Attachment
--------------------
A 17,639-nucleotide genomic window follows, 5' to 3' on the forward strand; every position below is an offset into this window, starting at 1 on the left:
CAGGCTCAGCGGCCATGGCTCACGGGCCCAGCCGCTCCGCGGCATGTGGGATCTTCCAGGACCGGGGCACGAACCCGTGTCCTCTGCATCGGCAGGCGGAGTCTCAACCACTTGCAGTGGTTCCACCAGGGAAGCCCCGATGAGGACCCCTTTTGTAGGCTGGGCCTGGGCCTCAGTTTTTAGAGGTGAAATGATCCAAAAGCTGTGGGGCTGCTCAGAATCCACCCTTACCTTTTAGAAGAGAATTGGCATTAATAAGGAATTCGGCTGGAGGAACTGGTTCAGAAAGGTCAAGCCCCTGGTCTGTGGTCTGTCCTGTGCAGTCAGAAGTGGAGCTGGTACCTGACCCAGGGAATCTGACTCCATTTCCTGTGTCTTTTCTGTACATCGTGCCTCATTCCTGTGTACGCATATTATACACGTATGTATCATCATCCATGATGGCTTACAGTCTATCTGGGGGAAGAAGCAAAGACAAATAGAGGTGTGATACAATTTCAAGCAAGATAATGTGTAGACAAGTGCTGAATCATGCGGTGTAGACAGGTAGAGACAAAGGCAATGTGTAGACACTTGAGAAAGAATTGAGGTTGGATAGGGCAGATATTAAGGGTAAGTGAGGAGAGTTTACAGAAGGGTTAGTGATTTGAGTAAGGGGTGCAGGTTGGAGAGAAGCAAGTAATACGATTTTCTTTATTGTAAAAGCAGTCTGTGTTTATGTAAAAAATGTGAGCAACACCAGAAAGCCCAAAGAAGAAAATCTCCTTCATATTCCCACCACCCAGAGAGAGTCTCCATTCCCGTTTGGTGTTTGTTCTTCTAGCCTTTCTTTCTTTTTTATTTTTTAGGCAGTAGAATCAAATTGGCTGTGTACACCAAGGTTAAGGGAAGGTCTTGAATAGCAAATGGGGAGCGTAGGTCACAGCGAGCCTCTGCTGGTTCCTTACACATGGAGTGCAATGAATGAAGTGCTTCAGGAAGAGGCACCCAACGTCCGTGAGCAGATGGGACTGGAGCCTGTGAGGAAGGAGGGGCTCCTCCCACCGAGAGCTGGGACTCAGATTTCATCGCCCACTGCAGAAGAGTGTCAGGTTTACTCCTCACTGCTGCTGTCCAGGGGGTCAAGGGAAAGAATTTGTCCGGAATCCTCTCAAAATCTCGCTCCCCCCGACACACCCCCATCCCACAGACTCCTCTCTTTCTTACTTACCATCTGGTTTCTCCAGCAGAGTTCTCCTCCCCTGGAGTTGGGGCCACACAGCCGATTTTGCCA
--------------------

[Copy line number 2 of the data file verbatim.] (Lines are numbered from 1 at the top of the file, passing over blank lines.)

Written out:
CAGGCTCAGCGGCCATGGCTCACGGGCCCAGCCGCTCCGCGGCATGTGGGATCTTCCAGGACCGGGGCACGAACCCGTGTCCTCTGCATCGGCAGGCGGAGTCTCAACCACTTGCAGTGGTTCCACCAGGGAAGCCCCGATGAGGACCCCTTTTGTAGGCTGGGCCTGGGCCTCAGTTTTTAGAGGTGAAATGATCCAAAAGCTGTGGGGCTGCTCAGAATCCACCCTTACCTTTTAGAAGAGAATTGGCATTAATAAGGAATTCGGCTGGAGGAACTGGTTCAGAAAGGTCAAGCCCCTGGTCTGTGGTCTGTCCTGTGCAGTCAGAAGTGGAGCTGGTACCTGACCCAGGGAATCTGACTCCATTTCCTGTGTCTTTTCTGTACATCGTGCCTCATTCCTGTGTACGCATATTATACACGTATGTATCATCATCCATGATGGCTTACAGTCTATCTGGGGGAAGAAGCAAAGACAAATAGAGGTGTGATACAATTTCAAGCAAGATAATGTGTAGACAAGTGCTGAATCATGCGGTGTAGACAGGTAGAGACAAAGGCAATGTGTAGACACTTGAGAAAGAATTGAGGTTGGATAGGGCAGATATTAAGGGTAAGTGAGGAGAGTTTACAGAAGGGTTAGTGATTTGAGTAAGGGGTGCAGGTTGGAGAGAAGCAAGTAATACGATTTTCTTTATTGTAAAAGCAGTCTGTGTTTATGTAAAAAATGTGAGCAACACCAGAAAGCCCAAAGAAGAAAATCTCCTTCATATTCCCACCACCCAGAGAGAGTCTCCATTCCCGTTTGGTGTTTGTTCTTCTAGCCTTTCTTTCTTTTTTATTTTTTAGGCAGTAGAATCAAATTGGCTGTGTACACCAAGGTTAAGGGAAGGTCTTGAATAGCAAATGGGGAGCGTAGGTCACAGCGAGCCTCTGCTGGTTCCTTACACATGGAGTGCAATGAATGAAGTGCTTCAGGAAGAGGCACCCAACGTCCGTGAGCAGATGGGACTGGAGCCTGTGAGGAAGGAGGGGCTCCTCCCACCGAGAGCTGGGACTCAGATTTCATCGCCCACTGCAGAAGAGTGTCAGGTTTACTCCTCACTGCTGCTGTCCAGGGGGTCAAGGGAAAGAATTTGTCCGGAATCCTCTCAAAATCTCGCTCCCCCCGACACACCCCCATCCCACAGACTCCTCTCTTTCTTACTTACCATCTGGTTTCTCCAGCAGAGTTCTCCTCCCCTGGAGTTGGGGCCACACAGCCGATTTTGCCA